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THE SECTION COMMITTEE AT ROLLS-ROYCE MOTORS' LAUNCH OF THE NEW WRAITH
Friday 1 March 2013

Wraith is re-invented and born again.

On the Friday preceding the launch or unveiling of the new Goodwood Rolls-Royce Wraith, our section Chairman David Gray received an invitation from Rolls-Royce for members of the committee to join them at the Goodwood factory for the second launch of the day. The first was timed to coincide with the launch in Geneva, an affair typically and expectedly to be one for the media.

Accordingly, at the request of Andrew Ball of Rolls-Royce, nine club cars arrived and formed a line in the car park outside the factory. We were greeted and ushered into the reception area and taken into an annexe room for tea and cakes.

After donning some guests' cotton jackets intended, I assume, to make us distinguishable from the employees, we set off for the location of the new Wraith. It had been mentioned by some, and indeed I had seen strange looking cars zooming around the Chichester area in the past few days. These heavily disguised cars were obviously the 'new car' but the disguise cleverly altered the window line. The camouflage, white with black swirls, certainly made it impossible to truly associate it with what we were about to be shown.

This car is, without doubt, unlike any other Rolls-Royce, past or present. There is a hint of the Ghost and a hint of the Phantom but the Wraith, well the Wraith is unique. The new Wraith is unlike any Wraith from the past. I would question initially, perhaps, giving it that title. Wraith evokes the image of a luxury cruising limousine - this car is a beast. One photograph of the front is reminiscent of the head of a great white shark. If not Wraith, what could it be called? Well - no idea! So Wraith will have to do.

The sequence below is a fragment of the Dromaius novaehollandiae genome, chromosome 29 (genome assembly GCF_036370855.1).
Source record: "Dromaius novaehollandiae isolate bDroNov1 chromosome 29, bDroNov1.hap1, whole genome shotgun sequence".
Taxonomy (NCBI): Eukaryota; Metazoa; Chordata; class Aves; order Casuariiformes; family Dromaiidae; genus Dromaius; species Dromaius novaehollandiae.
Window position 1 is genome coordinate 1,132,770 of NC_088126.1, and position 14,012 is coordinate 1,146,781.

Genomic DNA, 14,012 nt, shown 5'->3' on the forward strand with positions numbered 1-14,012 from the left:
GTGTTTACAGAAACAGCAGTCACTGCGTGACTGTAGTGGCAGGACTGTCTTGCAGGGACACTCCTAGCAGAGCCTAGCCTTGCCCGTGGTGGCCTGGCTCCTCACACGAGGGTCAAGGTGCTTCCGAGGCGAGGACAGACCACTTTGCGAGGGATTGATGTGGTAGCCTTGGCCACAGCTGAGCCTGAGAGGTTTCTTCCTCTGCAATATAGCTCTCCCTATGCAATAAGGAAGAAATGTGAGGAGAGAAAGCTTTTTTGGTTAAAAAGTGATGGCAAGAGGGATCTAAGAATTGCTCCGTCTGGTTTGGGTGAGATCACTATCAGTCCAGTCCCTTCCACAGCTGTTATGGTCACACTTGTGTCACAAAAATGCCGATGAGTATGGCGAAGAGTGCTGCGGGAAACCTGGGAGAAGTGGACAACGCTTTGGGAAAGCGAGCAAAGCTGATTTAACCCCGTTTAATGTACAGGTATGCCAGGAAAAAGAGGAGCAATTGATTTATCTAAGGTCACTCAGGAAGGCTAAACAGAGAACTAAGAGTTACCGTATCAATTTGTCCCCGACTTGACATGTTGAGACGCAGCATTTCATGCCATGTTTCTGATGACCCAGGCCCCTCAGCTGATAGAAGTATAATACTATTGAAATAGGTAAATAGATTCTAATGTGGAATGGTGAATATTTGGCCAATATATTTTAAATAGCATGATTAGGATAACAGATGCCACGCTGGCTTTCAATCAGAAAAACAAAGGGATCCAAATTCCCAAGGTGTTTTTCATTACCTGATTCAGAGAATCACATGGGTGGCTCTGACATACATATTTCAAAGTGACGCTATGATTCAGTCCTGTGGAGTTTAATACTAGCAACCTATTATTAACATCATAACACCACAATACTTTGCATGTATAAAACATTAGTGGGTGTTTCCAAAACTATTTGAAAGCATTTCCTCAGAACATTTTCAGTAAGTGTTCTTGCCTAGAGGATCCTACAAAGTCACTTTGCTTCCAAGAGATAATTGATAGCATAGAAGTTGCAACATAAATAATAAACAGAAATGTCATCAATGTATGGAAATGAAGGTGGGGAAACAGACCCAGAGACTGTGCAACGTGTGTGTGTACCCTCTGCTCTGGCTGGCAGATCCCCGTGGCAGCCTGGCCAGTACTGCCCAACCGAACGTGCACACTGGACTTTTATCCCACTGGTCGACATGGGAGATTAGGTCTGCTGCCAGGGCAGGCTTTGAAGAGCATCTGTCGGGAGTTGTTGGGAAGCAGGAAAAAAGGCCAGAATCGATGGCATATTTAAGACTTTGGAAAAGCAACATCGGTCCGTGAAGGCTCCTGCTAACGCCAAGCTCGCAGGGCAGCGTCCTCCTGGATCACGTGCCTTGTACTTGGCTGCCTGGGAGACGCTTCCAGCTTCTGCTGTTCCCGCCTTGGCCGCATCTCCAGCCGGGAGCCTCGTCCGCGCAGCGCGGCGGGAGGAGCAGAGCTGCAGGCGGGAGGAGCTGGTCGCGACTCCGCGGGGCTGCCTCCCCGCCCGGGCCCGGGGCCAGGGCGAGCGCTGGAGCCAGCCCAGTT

This is the fastest Rolls-Royce ever made. It is a coupé but one of generous proportions designed to accommodate four adults. The two 'suicide' doors are immense; consideration for oncoming traffic could be an issue if opened without due care and attention. But the opening does make for ease of access to the back seats.

Undoubtedly this car will, if it performs as well as it looks, be a challenge to Bentley Motors. Rolls-Royce have launched themselves into the performance car market with a fast, beautiful car that I simply love the look of - by far the best looking Goodwood Rolls-Royce so far.

A twin turbo V12 engine blasts this machine from a standing start to 60 mph in 4.6 seconds, ably assisted by 624 bhp. The satellite assisted transmission, yes really, anticipates hills, corners, roundabouts and junctions, selecting the right gears in advance.

See all the technical details here.

Chris Tween - Section Magazine Editor


Rolls-Royce Wraith   Rolls-Royce Wraith
The new Rolls-Royce Wraith.
Committee members' Club cars
Members' Club motor cars were displayed outside the factory.
Photos: Chris Tween